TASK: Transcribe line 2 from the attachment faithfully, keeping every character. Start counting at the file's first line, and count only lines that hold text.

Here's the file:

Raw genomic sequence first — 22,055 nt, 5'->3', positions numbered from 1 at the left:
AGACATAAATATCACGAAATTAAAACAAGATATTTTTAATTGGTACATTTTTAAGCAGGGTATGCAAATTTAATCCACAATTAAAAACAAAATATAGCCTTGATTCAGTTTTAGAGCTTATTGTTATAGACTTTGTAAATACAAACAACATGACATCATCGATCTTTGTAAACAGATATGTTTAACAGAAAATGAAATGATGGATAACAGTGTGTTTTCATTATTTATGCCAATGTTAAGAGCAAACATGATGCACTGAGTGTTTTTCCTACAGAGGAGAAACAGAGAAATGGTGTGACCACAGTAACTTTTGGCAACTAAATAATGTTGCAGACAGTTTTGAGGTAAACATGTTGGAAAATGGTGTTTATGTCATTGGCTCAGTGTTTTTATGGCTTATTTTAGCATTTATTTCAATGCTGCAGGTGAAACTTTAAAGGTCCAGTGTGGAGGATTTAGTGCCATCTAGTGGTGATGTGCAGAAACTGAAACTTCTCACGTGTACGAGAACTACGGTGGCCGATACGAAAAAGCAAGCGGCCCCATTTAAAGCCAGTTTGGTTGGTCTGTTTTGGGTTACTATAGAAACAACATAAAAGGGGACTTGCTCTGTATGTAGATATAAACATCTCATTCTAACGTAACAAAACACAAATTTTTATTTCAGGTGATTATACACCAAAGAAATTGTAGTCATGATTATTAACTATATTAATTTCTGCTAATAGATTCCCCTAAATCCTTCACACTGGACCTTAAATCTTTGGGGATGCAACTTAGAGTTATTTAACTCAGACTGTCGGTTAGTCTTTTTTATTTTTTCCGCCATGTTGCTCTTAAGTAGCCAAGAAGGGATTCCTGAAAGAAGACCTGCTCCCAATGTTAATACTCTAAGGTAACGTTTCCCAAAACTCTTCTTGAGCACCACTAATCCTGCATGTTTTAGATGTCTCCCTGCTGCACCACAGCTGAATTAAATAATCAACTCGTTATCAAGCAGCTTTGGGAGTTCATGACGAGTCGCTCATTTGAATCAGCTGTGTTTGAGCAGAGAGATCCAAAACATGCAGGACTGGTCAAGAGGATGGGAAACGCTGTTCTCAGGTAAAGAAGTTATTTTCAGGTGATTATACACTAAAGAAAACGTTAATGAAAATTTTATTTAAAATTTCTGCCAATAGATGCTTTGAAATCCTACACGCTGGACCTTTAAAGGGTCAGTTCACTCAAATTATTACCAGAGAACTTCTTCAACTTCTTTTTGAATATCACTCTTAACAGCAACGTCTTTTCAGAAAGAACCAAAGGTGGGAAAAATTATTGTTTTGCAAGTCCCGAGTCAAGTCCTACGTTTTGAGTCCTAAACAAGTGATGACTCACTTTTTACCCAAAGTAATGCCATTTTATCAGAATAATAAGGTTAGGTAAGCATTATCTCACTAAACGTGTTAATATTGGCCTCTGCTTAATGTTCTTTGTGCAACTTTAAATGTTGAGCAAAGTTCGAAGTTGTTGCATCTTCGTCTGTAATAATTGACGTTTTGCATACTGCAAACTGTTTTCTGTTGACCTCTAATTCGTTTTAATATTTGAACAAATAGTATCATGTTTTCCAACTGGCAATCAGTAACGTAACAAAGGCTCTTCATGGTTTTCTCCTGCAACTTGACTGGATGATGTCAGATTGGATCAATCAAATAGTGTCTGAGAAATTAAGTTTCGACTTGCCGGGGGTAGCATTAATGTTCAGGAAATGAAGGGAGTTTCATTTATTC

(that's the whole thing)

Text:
AGACATAAATATCACGAAATTAAAACAAGATATTTTTAATTGGTACATTTTTAAGCAGGGTATGCAAATTTAATCCACAATTAAAAACAAAATATAGCCTTGATTCAGTTTTAGAGCTTATTGTTATAGACTTTGTAAATACAAACAACATGACATCATCGATCTTTGTAAACAGATATGTTTAACAGAAAATGAAATGATGGATAACAGTGTGTTTTCATTATTTATGCCAATGTTAAGAGCAAACATGATGCACTGAGTGTTTTTCCTACAGAGGAGAAACAGAGAAATGGTGTGACCACAGTAACTTTTGGCAACTAAATAATGTTGCAGACAGTTTTGAGGTAAACATGTTGGAAAATGGTGTTTATGTCATTGGCTCAGTGTTTTTATGGCTTATTTTAGCATTTATTTCAATGCTGCAGGTGAAACTTTAAAGGTCCAGTGTGGAGGATTTAGTGCCATCTAGTGGTGATGTGCAGAAACTGAAACTTCTCACGTGTACGAGAACTACGGTGGCCGATACGAAAAAGCAAGCGGCCCCATTTAAAGCCAGTTTGGTTGGTCTGTTTTGGGTTACTATAGAAACAACATAAAAGGGGACTTGCTCTGTATGTAGATATAAACATCTCATTCTAACGTAACAAAACACAAATTTTTATTTCAGGTGATTATACACCAAAGAAATTGTAGTCATGATTATTAACTATATTAATTTCTGCTAATAGATTCCCCTAAATCCTTCACACTGGACCTTAAATCTTTGGGGATGCAACTTAGAGTTATTTAACTCAGACTGTCGGTTAGTCTTTTTTATTTTTTCCGCCATGTTGCTCTTAAGTAGCCAAGAAGGGATTCCTGAAAGAAGACCTGCTCCCAATGTTAATACTCTAAGGTAACGTTTCCCAAAACTCTTCTTGAGCACCACTAATCCTGCATGTTTTAGATGTCTCCCTGCTGCACCACAGCTGAATTAAATAATCAACTCGTTATCAAGCAGCTTTGGGAGTTCATGACGAGTCGCTCATTTGAATCAGCTGTGTTTGAGCAGAGAGATCCAAAACATGCAGGACTGGTCAAGAGGATGGGAAACGCTGTTCTCAGGTAAAGAAGTTATTTTCAGGTGATTATACACTAAAGAAAACGTTAATGAAAATTTTATTTAAAATTTCTGCCAATAGATGCTTTGAAATCCTACACGCTGGACCTTTAAAGGGTCAGTTCACTCAAATTATTACCAGAGAACTTCTTCAACTTCTTTTTGAATATCACTCTTAACAGCAACGTCTTTTCAGAAAGAACCAAAGGTGGGAAAAATTATTGTTTTGCAAGTCCCGAGTCAAGTCCTACGTTTTGAGTCCTAAACAAGTGATGACTCACTTTTTACCCAAAGTAATGCCATTTTATCAGAATAATAAGGTTAGGTAAGCATTATCTCACTAAACGTGTTAATATTGGCCTCTGCTTAATGTTCTTTGTGCAACTTTAAATGTTGAGCAAAGTTCGAAGTTGTTGCATCTTCGTCTGTAATAATTGACGTTTTGCATACTGCAAACTGTTTTCTGTTGACCTCTAATTCGTTTTAATATTTGAACAAATAGTATCATGTTTTCCAACTGGCAATCAGTAACGTAACAAAGGCTCTTCATGGTTTTCTCCTGCAACTTGACTGGATGATGTCAGATTGGATCAATCAAATAGTGTCTGAGAAATTAAGTTTCGACTTGCCGGGGGTAGCATTAATGTTCAGGAAATGAAGGGAGTTTCATTTATTC